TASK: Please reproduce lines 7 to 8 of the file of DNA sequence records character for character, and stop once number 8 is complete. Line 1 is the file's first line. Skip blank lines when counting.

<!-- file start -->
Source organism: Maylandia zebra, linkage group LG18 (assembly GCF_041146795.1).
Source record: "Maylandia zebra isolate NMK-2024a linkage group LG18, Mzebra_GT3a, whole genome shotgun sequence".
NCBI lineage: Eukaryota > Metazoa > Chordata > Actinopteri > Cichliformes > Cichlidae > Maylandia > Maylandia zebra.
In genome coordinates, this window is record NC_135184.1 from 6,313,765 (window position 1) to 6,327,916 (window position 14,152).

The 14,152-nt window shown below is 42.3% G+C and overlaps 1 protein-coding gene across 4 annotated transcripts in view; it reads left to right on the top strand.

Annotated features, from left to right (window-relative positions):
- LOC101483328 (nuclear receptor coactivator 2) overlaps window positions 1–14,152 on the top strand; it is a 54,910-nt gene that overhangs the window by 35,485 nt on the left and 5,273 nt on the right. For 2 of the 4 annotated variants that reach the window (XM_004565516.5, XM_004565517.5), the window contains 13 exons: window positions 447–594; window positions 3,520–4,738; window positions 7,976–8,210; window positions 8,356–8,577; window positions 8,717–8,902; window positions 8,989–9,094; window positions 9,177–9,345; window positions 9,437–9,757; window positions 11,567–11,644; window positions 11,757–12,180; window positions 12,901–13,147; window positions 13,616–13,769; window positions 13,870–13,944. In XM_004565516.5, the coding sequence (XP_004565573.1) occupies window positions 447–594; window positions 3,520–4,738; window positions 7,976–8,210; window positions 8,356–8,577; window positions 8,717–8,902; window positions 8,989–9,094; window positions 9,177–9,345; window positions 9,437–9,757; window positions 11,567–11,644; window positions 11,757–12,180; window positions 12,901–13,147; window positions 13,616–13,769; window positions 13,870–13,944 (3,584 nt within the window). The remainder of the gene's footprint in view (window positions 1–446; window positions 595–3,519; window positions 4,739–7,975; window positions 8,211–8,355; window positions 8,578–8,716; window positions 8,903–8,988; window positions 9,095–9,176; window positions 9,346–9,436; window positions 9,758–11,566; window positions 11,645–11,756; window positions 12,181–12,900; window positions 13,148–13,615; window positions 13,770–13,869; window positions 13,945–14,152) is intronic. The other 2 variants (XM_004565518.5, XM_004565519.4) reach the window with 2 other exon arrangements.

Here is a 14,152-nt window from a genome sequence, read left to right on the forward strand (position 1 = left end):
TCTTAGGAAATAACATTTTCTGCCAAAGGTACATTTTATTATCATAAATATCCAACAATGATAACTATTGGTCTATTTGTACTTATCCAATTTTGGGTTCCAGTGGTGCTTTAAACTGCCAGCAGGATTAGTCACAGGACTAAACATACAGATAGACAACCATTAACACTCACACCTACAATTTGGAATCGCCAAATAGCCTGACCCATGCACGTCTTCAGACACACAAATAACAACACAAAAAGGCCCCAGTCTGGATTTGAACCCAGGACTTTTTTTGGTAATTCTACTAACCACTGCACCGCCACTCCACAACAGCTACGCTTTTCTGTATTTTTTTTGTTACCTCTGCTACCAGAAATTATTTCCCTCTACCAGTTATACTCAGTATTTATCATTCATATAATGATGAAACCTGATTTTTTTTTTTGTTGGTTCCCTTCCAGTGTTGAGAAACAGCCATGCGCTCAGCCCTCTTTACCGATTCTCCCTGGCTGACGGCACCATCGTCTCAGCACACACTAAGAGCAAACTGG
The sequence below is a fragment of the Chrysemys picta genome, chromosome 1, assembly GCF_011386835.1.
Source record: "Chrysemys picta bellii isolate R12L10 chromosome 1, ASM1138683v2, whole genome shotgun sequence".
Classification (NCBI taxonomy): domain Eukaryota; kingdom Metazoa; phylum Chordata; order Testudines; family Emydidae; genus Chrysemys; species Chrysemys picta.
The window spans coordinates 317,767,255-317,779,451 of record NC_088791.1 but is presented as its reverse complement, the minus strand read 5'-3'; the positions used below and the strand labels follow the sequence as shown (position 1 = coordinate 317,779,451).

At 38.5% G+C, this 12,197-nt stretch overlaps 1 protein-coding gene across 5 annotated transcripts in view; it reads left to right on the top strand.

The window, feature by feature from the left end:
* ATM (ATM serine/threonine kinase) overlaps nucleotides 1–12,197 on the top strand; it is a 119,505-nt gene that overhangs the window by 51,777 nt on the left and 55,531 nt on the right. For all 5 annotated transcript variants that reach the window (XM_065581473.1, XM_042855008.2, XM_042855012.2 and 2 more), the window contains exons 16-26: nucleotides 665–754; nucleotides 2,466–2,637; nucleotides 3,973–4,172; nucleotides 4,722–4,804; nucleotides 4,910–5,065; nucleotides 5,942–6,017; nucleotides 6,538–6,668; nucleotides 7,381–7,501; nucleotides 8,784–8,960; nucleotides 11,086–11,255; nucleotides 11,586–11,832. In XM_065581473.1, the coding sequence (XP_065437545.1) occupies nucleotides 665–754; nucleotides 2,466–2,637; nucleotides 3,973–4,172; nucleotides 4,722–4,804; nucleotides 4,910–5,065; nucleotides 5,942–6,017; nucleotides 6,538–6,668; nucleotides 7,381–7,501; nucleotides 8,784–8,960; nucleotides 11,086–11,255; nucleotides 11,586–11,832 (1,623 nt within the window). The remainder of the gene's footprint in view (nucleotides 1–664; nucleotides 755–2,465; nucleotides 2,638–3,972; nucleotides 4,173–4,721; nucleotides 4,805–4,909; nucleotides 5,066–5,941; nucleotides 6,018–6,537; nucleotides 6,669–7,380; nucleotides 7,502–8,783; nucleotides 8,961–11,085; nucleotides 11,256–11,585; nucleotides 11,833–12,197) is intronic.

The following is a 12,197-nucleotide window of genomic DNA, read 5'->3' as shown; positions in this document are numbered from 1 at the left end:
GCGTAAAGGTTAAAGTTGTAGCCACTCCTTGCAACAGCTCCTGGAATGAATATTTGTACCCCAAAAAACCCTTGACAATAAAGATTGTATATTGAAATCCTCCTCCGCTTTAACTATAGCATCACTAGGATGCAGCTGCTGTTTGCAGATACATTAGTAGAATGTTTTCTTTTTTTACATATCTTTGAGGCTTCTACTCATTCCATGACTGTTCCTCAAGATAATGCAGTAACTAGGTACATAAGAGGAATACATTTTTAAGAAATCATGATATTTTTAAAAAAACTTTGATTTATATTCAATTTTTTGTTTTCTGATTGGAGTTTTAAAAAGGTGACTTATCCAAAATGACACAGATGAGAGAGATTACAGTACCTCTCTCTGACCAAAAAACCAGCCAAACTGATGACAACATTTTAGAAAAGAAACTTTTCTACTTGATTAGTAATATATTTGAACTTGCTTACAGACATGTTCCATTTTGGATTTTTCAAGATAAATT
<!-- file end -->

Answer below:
- LOC101483328 (nuclear receptor coactivator 2) overlaps window positions 1–14,152 on the top strand; it is a 54,910-nt gene that overhangs the window by 35,485 nt on the left and 5,273 nt on the right. For 2 of the 4 annotated variants that reach the window (XM_004565516.5, XM_004565517.5), the window contains 13 exons: window positions 447–594; window positions 3,520–4,738; window positions 7,976–8,210; window positions 8,356–8,577; window positions 8,717–8,902; window positions 8,989–9,094; window positions 9,177–9,345; window positions 9,437–9,757; window positions 11,567–11,644; window positions 11,757–12,180; window positions 12,901–13,147; window positions 13,616–13,769; window positions 13,870–13,944. In XM_004565516.5, the coding sequence (XP_004565573.1) occupies window positions 447–594; window positions 3,520–4,738; window positions 7,976–8,210; window positions 8,356–8,577; window positions 8,717–8,902; window positions 8,989–9,094; window positions 9,177–9,345; window positions 9,437–9,757; window positions 11,567–11,644; window positions 11,757–12,180; window positions 12,901–13,147; window positions 13,616–13,769; window positions 13,870–13,944 (3,584 nt within the window). The remainder of the gene's footprint in view (window positions 1–446; window positions 595–3,519; window positions 4,739–7,975; window positions 8,211–8,355; window positions 8,578–8,716; window positions 8,903–8,988; window positions 9,095–9,176; window positions 9,346–9,436; window positions 9,758–11,566; window positions 11,645–11,756; window positions 12,181–12,900; window positions 13,148–13,615; window positions 13,770–13,869; window positions 13,945–14,152) is intronic. The other 2 variants (XM_004565518.5, XM_004565519.4) reach the window with 2 other exon arrangements.

Here is a 14,152-nt window from a genome sequence, read left to right on the forward strand (position 1 = left end):